Conference season is upon us, and no topic seems to be more regularly discussed than supplier risk. In fact, at two recent conferences, almost the exact same question was posed during a keynote presentation: 'have you had to buy a supplier this year?'. While only a few hands were raised in acknowledgement, the number of nods and/or knowing smiles suggested that many companies have either come close or spent time this year worrying about the viability of important components of their
We have talked in our research on risk about a supply risk matrix, built off the traditional 2-by-2 supplier assessment that plots the proprietary nature of an ingredient or component against the volume that is required. The importance of a supplier is then directly related to their impact on overall supply chain risk. If a supplier judged as high priority shows signs of potential failure, a more active monitoring approach, or even intervention, is required. It is also interesting that manufacturers are talking about closer relationships with suppliers. Although something of a generalization, it has always been our view that manufacturers take a customer first, supplier second view – and it makes sense! Certainly CRM has been viewed as more compelling business facilitator than SRM, but perhaps that needs to change a bit?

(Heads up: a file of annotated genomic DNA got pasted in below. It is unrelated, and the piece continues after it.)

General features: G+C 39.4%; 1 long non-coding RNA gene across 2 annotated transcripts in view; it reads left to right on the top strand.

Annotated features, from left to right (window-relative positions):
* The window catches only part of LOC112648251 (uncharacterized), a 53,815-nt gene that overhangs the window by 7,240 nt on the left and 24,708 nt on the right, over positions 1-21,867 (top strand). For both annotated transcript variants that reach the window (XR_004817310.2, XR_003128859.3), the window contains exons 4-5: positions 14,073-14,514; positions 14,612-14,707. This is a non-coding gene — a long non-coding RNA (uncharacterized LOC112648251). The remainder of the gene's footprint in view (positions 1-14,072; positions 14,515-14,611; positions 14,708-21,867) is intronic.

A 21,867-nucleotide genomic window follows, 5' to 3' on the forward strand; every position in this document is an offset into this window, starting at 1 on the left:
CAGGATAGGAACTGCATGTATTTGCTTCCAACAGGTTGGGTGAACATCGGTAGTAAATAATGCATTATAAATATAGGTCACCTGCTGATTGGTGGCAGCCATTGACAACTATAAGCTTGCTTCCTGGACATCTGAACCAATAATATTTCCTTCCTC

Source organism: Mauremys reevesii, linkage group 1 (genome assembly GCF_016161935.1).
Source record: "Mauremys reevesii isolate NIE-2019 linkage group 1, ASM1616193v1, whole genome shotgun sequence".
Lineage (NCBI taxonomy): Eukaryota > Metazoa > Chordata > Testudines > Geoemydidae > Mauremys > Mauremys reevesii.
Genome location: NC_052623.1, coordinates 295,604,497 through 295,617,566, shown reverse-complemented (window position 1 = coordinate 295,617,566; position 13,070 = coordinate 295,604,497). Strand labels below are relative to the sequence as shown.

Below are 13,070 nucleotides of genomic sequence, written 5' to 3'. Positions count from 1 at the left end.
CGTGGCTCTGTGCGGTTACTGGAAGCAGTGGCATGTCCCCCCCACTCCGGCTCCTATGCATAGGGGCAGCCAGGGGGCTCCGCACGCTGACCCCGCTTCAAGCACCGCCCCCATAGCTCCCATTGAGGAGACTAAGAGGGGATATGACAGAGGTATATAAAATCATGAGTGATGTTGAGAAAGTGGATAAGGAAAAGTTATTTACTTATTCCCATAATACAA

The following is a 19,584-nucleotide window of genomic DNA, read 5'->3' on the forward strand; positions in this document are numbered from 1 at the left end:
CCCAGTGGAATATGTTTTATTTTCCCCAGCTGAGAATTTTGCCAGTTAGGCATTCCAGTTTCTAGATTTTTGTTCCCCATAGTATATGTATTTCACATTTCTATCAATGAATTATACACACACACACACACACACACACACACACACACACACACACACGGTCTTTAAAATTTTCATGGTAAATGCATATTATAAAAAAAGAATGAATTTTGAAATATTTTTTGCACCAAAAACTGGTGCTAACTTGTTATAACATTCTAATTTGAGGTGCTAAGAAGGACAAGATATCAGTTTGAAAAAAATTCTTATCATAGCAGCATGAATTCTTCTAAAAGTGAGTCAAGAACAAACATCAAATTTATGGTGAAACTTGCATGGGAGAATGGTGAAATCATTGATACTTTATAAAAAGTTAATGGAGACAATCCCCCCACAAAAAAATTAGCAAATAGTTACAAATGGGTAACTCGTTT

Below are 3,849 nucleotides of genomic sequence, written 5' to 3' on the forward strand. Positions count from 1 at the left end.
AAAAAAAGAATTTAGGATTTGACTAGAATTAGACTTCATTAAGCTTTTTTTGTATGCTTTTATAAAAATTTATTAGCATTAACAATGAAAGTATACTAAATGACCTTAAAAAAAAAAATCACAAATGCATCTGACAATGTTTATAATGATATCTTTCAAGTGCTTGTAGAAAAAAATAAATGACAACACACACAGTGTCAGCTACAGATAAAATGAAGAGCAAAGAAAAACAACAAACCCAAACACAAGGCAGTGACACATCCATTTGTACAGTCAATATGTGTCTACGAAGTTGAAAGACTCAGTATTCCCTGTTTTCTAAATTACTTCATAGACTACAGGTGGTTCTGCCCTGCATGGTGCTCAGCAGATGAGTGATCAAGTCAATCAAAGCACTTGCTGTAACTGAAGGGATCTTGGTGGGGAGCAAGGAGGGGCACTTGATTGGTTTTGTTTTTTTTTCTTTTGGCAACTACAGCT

At IDC Manufacturing Insights, we have been giving the following advice to our clients:
- Get as much visibility as you can into key supplier operations. We had done a survey late last year on collaboration between manufacturers and their suppliers, and even then, improved scorecards and business audits were in the top three responses. Visibility into supplier performance is the best early-warning system for problems.
- Involve key suppliers in the business planning process. Clearly there is a scale challenge here. One cannot, for example, expect to run a manageable S&OP process involving 100 suppliers, but do make sure to involve key suppliers in some fashion. We do not wish to suggest that spend efficiency and 'the best price' won't continue to be the most important procurement KPI, but do consider a more strategic pricing relationship with certain key supply points.
- TARP for Suppliers. Clearly, making a strategic investment in a supplier or supply point may become necessary. In the most extreme case, actually buying a supplier, it may be reversing the general outsourcing trend, but if it makes sense in the context of avoiding business interruption and ensuring continuity, so be it. As we observed at the outset, there don’t appear to have been too many cases where an outright purchase has been necessary, but certainly there have been some 'close calls' and no doubt less extreme forms of TARP-like investments.
We would love your feedback. What has your company done about troubled suppliers? Has it been a problem, or do you foresee it as a problem in 2010?